She smiles BIG with those thin lips, the only part of her face exposed with fleece pulled up over her chin and eyes protected by kid-sized goggles. I feel that familiar lump in my throat as we both sit there being carried, ascending the mountain we could not climb on our own, and we thank God together for our broken.

She goes on . . .

“God knew I was going to get sick. God knew I was going to need a mom who understands. I’m so glad you understand. And I’m so glad for medication. It saved my life.”

Indeed.

I cried tears of thanks.

Right there under my goggles while bitter wind whipped us both. Right there on the chair. Right there, ascending the mountain neither of us could climb on our own. Right there. We said a prayer of thanks to our GREAT GOD who SEES us—who meets us in places few others understand.

PRAISE YOU, JESUS! We both shouted out loud, after passing the bras—those worldly supports.

And we were perfectly content.

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EPILOGUE:

Nearly daily, I hear from people suffering from depression and/or anxiety or bipolar disorder. Often, I hear from their loved ones who are concerned and don’t know what to do. I thank God for my training in clinical psychology but mostly for my personal experience. God has given me the ability to empathize, to normalize, to fight stigma, to help people find comfort.

Is this not the work of GOD?

I have sat with people in doctor’s offices, advocating, helping them get proper medication, seeing them get well. I have held hands of mothers sick with worry over their children and then, seeing their children come to life as never before, rejoicing and thanking God.

I want no credit.

I’m only a servant who carries a “cross” by the grace of my God.

And I want to tell you this . . .

There is no greater JOY than serving the suffering with the LOVE and POWER of JESUS who grieves with the grieving, who raises the “dead”, who watches them walk free, who rejoices with them and their loved ones.

NO GREATER JOY!

So, for you or your loved one who suffers from depression or anxiety or bipolar . . .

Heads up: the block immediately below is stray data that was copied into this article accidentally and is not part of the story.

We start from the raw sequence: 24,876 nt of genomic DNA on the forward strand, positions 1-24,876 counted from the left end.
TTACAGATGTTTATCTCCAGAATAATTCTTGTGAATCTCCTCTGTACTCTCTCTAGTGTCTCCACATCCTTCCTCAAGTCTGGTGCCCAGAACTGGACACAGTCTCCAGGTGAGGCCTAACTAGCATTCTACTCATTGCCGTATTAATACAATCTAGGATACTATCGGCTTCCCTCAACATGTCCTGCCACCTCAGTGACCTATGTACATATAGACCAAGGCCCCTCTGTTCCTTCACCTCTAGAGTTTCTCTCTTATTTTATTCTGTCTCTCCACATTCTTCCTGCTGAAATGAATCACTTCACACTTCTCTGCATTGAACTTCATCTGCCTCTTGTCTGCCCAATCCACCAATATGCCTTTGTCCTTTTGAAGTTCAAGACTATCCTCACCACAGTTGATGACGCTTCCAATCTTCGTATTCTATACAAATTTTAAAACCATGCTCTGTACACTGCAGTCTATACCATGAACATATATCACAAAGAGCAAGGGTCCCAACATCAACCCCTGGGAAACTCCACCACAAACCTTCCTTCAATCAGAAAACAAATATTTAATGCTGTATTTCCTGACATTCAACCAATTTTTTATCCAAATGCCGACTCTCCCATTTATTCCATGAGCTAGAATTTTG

He is the GOD who sees you.

He sees your loved one.

He cares. More than you know.

He knows your need.

Because He suffered.

Our Jesus.

He knows every bit of your suffering.

He will provide for you perfectly, even if he doesn’t completely remove your “thorn”.

And He wastes nothing.

He will take every crumb of you and your loved one use it for YOUR good and the good of ALL—for YOUR joy and the joy of ALL.

And we will GLORIFY HIM alone who is worthy to receive all honor and glory and praise for making the impossible possible.

We need not walk our fearsome paths alone.

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We can ascend our mountains side-by-side.

And sometimes, for some people, God’s perfect provision includes something that comes in the shape of a pill. Sometimes the “pill” is a person. Sometimes the “pill” is a medication.

And maybe, just maybe, you’ll be like me, who God has allowed to experience remissions and relapses so I can KNOW CHRIST in his sufferings and help EASE the sufferings of others. If you could be so blessed!

Oh, how he loves you and me—and our daughter—and all in the world who suffer, no matter the cause.

Praise you, Jesus! PRAISE YOU!

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With You, Jesus, and those who love you, we need wear no masks.  It’s a joy to be seen.

 

ACKNOWLEDGMENTS:

THANK YOU, my gracious GOD, for NOT removing the “thorn” of depression and anxiety from me! THANK YOU for granting me this cross to bear that I might empathize with others in their pain, giving thanks to YOU for your great and wondrous LOVE that sustains me in the dark and helps hold others who suffer similarly.

THANK YOU, to all my dear “pilgrims progressing” who know that the types and sources of pain don’t matter. What matters is having the heart of God to comfort and encourage each other so we all can keep going on this journey until we reach our final destination—Jesus—to whom all honor, and glory and praise is due. You, my dear “sisters” and “brothers” in Christ, are my most precious jewels.  And THANK YOU, for those of you who care for me with prayer and listening.  I’m feeling fine again now that my medication is at the proper level for me.

 

 

“Father, forgive them, for they know not what they do.” Luke 23:34

 

When Jesus saw her weeping, and the Jews who had come with her also weeping, he was deeply moved in his spirit and greatly troubled. And he said, “Where have you laid him?” They said to him, “Lord, come and see.” Jesus wept. So the Jews said “See how he loved him!” But some of them said, “Could not he who opened the eyes of the blind man also have kept this man from dying?” Then Jesus, deeply moved again, came to the tomb. It was a cave, and a stone lay against it. Jesus said “Take away the stone.” Martha, the sister of the dead man, said to him, “Lord, by this time there will be an odor, for he has been dead four days.” Jesus said to her, “Did I not tell you that if you believed you would see the glory of God?” So they took away the stone. And Jesus lifted up his eyes and said, “Father, I thank you that you have heard me. I knew that you always hear me, but I said this on account of the people standing around that they may believe that you sent me.” When he had said these things, he cried out with a loud voice, “Lazarus, come out.” The man who had died came out, his hands and feet bound with linen strips, and his face wrapped with a cloth. Jesus said to them, “Unbind him, and let him go.”